Summary judgment "shall be rendered forthwith if the pleadings, depositions, answers to interrogatories, and admissions on file, together with affidavits, if any, show that there is no genuine issue as to any material fact and that the moving party is entitled to a judgment as a matter of law." Fed. R. Civ. P. 56(c). The moving party has the burden of proving that judgment on the pleading is appropriate. Once the moving party makes the showing, however, the opposing party must respond to the motion with "specific facts showing there is a genuine issue for trial." Fed. R. Civ. P. 56(e).

When no genuine issue of any material fact exists, summary judgment is appropriate. Shealy v. Winston, 929 F.2d 1009, 1011 (4th Cir. 1991). The facts and inferences to be drawn from the evidence must be viewed in the light most favorable to the non-moving party. Id. However, "the mere existence of some alleged factual dispute between the parties will not defeat an otherwise properly supported motion for summary judgment; the requirement is that there be no genuine issue of material fact." Id. (quoting Anderson v. Liberty Lobby, Inc., 477 U.S. 242, 247-48 (1986).

In this case, defendant "bears the initial burden of pointing to the absence of a genuine issue of material fact." Temkin v. Frederick County Commrs, 845 F.2d 716, 718 (4th Cir. 1991) (citing Celotex Corp v. Catrett, 477 U.S. 317, 322 (1986)). If defendant carries this burden, "the burden then shifts to the non-moving party to come forward with facts sufficient to create a triable issue of fact." Id. at 718-19 (citing Anderson, 477 U.S. at 247-48).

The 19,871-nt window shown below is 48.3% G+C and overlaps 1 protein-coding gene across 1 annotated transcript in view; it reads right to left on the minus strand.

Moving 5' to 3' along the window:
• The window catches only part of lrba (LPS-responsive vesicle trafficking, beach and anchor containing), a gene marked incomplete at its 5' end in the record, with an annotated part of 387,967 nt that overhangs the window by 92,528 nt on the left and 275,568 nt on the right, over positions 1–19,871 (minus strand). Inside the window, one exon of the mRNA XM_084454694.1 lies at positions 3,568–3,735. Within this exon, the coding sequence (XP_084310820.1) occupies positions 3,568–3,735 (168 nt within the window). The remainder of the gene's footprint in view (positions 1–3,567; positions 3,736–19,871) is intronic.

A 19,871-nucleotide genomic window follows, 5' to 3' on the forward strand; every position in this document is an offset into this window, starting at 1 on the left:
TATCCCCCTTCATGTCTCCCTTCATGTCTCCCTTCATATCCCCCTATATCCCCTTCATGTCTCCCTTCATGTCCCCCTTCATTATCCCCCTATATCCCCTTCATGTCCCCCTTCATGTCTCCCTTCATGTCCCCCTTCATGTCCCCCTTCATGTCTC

Moreover, "once the moving party has met its burden, the nonmoving party must come forward with some evidence beyond the mere allegations contained in the pleadings to show there is a genuine issue for trial." Baber v. Hosp. Corp. of Am., 977 F.2d 872, 874-75 (4th Cir. 1992). The nonmoving party may not rely on beliefs, conjecture, speculation, or conclusory allegations to defeat a motion for summary judgment. Id. and Doyle v. Sentry, Inc., 877 F.Supp. 1002, 1005 (E.D. Va 1995). Rather, the nonmoving party is required to submit evidence of specific facts by way of affidavits [see Fed. R. Civ. P. 56(e)], depositions, interrogatories, or admissions to demonstrate the existence of a genuine and material factual issue for trial. Baber, 977 F.2d 872, citing Celotex Corp., supra. Moreover, the nonmovant's proof must meet "the substantive evidentiary standard of proof that would apply at a trial on the merits." Mitchell v. Data Gen. Corp., 12 F.3d 1310, 1316 (4th Cir. 1993); DeLeon v. St. Joseph Hosp., Inc., 871 F.2d 1229, 1223 n. 7 (4th Cir. 1989). Unsupported hearsay evidence is insufficient to overcome a motion for summary judgment. Martin v. John W. Stone Oil Distrib., Inc., 819 F.2d 547 (5th Cir. 1987); Evans v. Techs. Applications & Servs. Co., 875 F.Supp. 1115 (D. Md. 1995).